At the moment, my favourite language is Python. It just clicks for me, and it feels like a nice multi-tool of server side languages that ticks most of the boxes I need, so as I can achieve success in the projects I want to pursue.
I quickly came up with an alternative: bash. I realised I could just do a ‘curl’ or a ‘wget’ to fetch data from an endpoint and then save it locally. Bingo!
So why bash instead? Well, I had been pinging the API endpoints from the command line using curl, and seeing as I was hosting my site with Netlify, I concluded that a bash script could run on a Netlify container as the base image was Ubuntu. So that’s what I did, but it wasn’t as elegant a solution as I wanted, mainly because:
- bash is great, but it wasn’t what I was after to manipulate and transform the data after I had fetched it
- everytime I committed to git, it was a bit of a nuisance to change the script to be executable once added. It was only an extra line of code in the commit, but I still found ti awkward
- the added cumbersome nature of using bash just made me short of patience, because all the time I was wanting to make the site, I instead found that I was hacking at something that just was never going to deliver what I wanted
I’m happy that I know enough about bash and how to use it, for it to be useful in other projects, but this wasn’t the project for me to use it on. So I banked that knowledge and moved on to my next language, Python, based on something a friend said to me - ‘As soon as I started learning it, I didn’t have to think about it.’
And the rest is history. I love Python. I found the ‘requests’ module and used that to hit the APIs I needed - job done. But then I could manipulate that data so easily, and transform it in to the shape I needed for my website. Following on from that, I could move some of the complex logic that I had been using within the Jekyll templates with the Liquid templating language, and let Python churn through that before offering it up to Jekyll to render a lot quicker. The things I like about Python are:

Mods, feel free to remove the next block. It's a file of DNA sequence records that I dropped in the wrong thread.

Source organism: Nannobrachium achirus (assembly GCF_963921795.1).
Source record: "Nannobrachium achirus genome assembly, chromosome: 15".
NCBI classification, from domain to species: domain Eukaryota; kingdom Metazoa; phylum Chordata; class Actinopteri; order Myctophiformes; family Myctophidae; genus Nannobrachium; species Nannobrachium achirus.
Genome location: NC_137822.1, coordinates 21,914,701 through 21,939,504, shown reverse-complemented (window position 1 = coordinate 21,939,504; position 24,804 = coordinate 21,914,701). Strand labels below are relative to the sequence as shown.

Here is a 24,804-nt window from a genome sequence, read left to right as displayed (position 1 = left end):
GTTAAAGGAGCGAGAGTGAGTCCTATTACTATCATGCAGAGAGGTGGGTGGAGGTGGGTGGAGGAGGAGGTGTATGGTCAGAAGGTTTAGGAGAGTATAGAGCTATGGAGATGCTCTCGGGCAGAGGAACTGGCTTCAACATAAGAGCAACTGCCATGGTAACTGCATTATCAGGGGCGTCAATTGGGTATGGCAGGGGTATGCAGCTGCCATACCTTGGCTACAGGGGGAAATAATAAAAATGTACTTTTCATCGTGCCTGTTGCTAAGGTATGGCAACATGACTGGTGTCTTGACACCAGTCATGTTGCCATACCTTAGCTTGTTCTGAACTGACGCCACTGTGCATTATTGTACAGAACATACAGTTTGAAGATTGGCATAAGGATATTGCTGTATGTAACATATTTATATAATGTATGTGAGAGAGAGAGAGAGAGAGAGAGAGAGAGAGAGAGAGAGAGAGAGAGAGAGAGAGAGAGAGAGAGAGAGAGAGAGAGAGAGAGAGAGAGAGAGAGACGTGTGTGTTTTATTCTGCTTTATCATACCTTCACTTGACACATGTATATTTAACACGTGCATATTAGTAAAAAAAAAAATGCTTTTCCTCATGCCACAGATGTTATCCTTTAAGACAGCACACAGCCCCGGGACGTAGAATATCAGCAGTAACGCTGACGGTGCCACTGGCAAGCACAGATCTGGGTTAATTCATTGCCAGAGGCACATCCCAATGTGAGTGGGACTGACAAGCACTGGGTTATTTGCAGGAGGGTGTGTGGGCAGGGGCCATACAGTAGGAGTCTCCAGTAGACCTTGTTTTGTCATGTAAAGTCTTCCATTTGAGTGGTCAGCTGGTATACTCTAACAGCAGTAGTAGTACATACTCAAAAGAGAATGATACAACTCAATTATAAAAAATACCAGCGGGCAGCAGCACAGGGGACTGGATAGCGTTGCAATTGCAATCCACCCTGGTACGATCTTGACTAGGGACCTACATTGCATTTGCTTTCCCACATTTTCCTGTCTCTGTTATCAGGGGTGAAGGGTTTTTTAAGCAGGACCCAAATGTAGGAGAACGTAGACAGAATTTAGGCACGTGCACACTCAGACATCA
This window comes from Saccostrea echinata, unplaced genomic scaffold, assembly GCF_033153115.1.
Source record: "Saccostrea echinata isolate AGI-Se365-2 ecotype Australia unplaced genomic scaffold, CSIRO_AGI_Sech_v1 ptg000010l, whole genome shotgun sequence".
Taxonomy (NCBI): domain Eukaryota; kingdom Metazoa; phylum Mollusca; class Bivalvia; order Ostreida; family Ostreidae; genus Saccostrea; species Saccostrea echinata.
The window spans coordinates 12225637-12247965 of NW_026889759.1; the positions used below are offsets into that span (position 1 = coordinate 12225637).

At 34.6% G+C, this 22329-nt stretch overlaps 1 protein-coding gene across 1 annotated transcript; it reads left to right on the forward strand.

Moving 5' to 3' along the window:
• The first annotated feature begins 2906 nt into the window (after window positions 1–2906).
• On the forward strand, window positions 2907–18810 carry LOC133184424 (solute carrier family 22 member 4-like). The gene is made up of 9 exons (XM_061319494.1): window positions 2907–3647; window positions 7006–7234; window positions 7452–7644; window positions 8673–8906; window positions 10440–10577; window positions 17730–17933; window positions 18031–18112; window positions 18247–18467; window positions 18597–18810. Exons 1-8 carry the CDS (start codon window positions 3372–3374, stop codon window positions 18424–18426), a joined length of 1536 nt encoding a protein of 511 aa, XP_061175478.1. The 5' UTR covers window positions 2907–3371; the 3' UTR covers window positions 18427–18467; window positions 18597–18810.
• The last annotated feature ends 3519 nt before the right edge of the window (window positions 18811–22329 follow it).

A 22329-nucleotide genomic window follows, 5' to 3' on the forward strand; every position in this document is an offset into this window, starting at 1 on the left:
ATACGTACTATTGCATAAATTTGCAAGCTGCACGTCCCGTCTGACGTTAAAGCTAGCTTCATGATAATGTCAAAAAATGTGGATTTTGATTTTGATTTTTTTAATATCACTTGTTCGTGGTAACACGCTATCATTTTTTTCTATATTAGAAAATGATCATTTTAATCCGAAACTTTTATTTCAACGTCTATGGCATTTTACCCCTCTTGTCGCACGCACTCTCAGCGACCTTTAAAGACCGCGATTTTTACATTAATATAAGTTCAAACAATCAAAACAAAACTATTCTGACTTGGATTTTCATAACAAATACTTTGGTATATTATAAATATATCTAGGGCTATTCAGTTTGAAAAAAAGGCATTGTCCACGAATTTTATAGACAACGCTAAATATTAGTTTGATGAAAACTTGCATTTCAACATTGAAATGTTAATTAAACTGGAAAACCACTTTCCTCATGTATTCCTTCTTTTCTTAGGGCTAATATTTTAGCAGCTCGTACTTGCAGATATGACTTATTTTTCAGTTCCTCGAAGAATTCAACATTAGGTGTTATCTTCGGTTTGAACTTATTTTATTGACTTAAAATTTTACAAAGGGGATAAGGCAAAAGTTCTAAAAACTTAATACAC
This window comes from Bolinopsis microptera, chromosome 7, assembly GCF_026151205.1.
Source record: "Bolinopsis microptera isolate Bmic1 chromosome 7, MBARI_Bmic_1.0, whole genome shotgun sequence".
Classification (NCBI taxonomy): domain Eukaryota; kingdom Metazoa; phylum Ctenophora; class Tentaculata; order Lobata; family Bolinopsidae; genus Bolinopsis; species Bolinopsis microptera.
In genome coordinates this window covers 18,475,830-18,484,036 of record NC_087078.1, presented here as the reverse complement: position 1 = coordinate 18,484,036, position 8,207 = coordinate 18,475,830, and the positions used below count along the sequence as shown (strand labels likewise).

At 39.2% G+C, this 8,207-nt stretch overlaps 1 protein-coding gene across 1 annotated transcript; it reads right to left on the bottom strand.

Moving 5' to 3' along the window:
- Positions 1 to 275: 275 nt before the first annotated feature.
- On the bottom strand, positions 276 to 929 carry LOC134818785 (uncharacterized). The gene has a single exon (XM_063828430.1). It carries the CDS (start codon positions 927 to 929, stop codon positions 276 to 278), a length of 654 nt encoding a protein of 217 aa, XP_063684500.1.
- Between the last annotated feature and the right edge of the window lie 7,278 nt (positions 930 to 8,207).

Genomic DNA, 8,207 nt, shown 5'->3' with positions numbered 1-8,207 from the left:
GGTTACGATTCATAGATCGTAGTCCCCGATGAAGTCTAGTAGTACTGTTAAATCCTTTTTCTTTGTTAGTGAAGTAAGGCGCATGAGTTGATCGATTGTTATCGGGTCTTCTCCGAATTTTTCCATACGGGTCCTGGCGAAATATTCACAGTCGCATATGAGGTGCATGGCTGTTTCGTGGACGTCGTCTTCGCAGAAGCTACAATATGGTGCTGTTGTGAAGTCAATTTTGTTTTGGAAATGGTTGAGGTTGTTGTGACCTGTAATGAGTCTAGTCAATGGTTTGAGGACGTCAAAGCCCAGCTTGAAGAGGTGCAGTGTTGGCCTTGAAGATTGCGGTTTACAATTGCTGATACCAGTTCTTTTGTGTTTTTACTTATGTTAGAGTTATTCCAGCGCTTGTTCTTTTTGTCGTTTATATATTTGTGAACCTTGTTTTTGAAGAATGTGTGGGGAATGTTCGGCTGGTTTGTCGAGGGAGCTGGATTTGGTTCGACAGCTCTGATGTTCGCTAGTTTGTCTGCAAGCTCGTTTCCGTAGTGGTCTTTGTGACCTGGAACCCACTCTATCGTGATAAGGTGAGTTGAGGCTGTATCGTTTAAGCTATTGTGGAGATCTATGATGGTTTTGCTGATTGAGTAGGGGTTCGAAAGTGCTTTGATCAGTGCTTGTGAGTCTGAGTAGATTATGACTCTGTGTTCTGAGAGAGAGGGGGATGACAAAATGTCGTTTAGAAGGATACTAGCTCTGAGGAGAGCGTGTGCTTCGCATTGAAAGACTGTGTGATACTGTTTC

- If you’ve got Linux, you’ve got Python. I do not have to worry about installation.
- I do not need to make Python scripts executable. They will just run.
- Python can do anything! Everything I’ve needed to do - manipulating data, strings, file management, http requests - Python has been able to do it, and do it fast. I know there are plenty of people that will say other languages are quicker, which is true, but for what I need, Python will rip through anything I throw at it.
- Probably one of the most important things for me - I’m fast in Python. The syntax feels friendly and make sense to my brain, and so all I have to do to realise my goals is to just find the time and code the solution.
As I iterated over that project, I abandoned Jekyll completely, and wrote my own custom Static Site Generator that is specific to the task I had. That might sound like over engineering, but if you think about the fact that most Static Site Generators are designed to be configurable to serve so many differentt requirements, a custom solution can be much more lean and, for me at least, much faster. And Python is well placed to write such a tool with comparative ease.
No experience is wasted, and nothing lasts forever, so don’t be afraid to try other things.